Invisible Jihad

Where Democracy Fails, Terrorism Grows in Sub-Saharan Africa

Still, some observers aren't quite ready to hit the panic button. "There are several states in Africa that are in very severe states of ungovernability," says Patrick Gaffney, professor of anthropology at Notre Dame. "They are like Afghanistan in structure, but they wouldn't have the ideological parallels." Gaffney notes that extreme fundamentalist Islam has not gained the same sort of traction in sub-SaharanAfrica as in the Middle East.

But in seeking a new base of operations in Africa, Al Qaeda may care less about religious identity than the bottom line. According to the Washington Post report, the two lieutenants paid Liberia's authoritarian ruler Charles Taylor $1 million for safe haven, then cornered the market on the country's diamond trade in hopes of financing weapons purchases for Al Qaeda. While Taylor isn't a guy you'd have over for coffee and crumpets, neither is he another Mullah Omar. The secular Liberia has never been a beacon for fundamentalism. But it has been a beacon for states that exist in name only. Gutted by war and corruption, Liberia is exactly the sort of failing state where terrorists could set up camp and disappear from global view.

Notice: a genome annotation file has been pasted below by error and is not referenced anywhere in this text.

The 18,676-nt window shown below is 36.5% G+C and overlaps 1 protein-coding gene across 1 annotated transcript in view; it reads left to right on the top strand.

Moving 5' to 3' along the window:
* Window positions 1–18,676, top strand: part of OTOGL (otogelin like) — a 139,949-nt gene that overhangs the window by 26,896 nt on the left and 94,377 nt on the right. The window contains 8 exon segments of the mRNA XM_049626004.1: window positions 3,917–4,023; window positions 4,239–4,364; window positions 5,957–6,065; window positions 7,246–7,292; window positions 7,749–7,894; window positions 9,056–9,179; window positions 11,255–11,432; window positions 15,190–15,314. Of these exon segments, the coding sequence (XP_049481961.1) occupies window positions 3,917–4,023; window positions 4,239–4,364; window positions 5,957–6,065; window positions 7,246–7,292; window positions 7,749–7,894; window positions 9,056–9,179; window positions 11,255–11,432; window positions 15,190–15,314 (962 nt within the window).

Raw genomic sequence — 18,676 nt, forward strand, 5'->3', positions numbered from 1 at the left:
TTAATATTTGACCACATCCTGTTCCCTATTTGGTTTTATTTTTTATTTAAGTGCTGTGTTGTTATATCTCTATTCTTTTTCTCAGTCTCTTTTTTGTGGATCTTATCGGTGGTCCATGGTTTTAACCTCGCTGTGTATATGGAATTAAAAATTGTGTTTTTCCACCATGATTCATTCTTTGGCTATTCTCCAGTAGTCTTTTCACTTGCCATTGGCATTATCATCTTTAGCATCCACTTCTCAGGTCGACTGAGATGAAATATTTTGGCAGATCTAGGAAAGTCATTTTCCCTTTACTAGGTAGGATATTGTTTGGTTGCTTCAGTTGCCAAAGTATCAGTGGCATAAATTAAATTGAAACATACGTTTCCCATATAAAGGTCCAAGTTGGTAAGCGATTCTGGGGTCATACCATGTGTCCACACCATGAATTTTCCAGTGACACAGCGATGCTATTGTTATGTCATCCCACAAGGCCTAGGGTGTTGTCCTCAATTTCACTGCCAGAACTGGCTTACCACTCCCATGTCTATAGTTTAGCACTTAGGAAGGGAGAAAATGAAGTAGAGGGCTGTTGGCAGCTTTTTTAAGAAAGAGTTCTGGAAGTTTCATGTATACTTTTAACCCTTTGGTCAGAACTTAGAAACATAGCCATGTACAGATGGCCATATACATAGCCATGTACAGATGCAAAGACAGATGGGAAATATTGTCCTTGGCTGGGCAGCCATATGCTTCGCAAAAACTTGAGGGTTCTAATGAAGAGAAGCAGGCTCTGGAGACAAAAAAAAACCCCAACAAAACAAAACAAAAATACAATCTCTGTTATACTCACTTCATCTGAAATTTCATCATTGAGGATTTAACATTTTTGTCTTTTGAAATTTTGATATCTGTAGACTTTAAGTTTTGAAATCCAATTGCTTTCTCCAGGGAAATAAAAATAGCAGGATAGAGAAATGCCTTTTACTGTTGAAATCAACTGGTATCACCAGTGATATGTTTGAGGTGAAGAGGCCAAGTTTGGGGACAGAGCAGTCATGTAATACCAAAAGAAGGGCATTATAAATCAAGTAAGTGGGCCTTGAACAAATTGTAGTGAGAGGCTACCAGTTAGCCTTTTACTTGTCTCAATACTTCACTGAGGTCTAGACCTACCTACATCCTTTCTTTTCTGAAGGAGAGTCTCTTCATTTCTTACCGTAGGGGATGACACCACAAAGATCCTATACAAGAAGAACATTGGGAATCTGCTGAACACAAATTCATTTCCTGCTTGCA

Making Liberia an exception for the continent as opposed to the rule may necessitate a shift in U.S. foreign policy. Advocates for Africa say that as the government extends the mailed fist to Iraq, it must also extend a velvet hand to countries teetering on the brink. Secretary of State Colin Powell recently acknowledged as much after pledging $29 million for modernizing the Arab world. "Hope begins with a paycheck," said Powell. While the Bush administration may be well aware that Africa could become the new home of its greatest enemy, the political will—and indeed the democratic will—to prevent that may be lacking.

"I think if you spoke with people in the administration, they would say, 'Yes, we know.' But whether they can deliver in an era where there is intense pressure to increase defense spending is not clear," says Schonberg. "Foreign aid is never popular, and the problem of development just seems so insurmountable. I think it would be very hard, if only for no other reason than the fact the economy here wasn't doing well."

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